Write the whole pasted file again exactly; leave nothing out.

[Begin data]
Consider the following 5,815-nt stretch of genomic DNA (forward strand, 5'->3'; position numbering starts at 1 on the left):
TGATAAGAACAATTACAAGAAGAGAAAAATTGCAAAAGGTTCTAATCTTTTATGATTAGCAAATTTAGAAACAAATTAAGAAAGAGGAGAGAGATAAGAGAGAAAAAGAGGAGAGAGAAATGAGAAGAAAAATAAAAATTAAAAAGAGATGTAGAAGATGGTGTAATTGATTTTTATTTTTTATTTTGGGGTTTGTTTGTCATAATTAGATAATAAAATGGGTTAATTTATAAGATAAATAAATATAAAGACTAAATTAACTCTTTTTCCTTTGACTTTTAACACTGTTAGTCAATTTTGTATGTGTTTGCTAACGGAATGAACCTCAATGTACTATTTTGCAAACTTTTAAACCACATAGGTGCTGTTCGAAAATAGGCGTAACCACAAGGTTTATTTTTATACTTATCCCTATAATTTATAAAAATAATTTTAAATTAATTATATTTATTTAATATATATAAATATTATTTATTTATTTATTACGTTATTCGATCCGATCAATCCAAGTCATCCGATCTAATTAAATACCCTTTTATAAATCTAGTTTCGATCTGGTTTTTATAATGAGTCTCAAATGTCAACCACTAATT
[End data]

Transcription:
Consider the following 5,815-nt stretch of genomic DNA (forward strand, 5'->3'; position numbering starts at 1 on the left):
TGATAAGAACAATTACAAGAAGAGAAAAATTGCAAAAGGTTCTAATCTTTTATGATTAGCAAATTTAGAAACAAATTAAGAAAGAGGAGAGAGATAAGAGAGAAAAAGAGGAGAGAGAAATGAGAAGAAAAATAAAAATTAAAAAGAGATGTAGAAGATGGTGTAATTGATTTTTATTTTTTATTTTGGGGTTTGTTTGTCATAATTAGATAATAAAATGGGTTAATTTATAAGATAAATAAATATAAAGACTAAATTAACTCTTTTTCCTTTGACTTTTAACACTGTTAGTCAATTTTGTATGTGTTTGCTAACGGAATGAACCTCAATGTACTATTTTGCAAACTTTTAAACCACATAGGTGCTGTTCGAAAATAGGCGTAACCACAAGGTTTATTTTTATACTTATCCCTATAATTTATAAAAATAATTTTAAATTAATTATATTTATTTAATATATATAAATATTATTTATTTATTTATTACGTTATTCGATCCGATCAATCCAAGTCATCCGATCTAATTAAATACCCTTTTATAAATCTAGTTTCGATCTGGTTTTTATAATGAGTCTCAAATGTCAACCACTAATT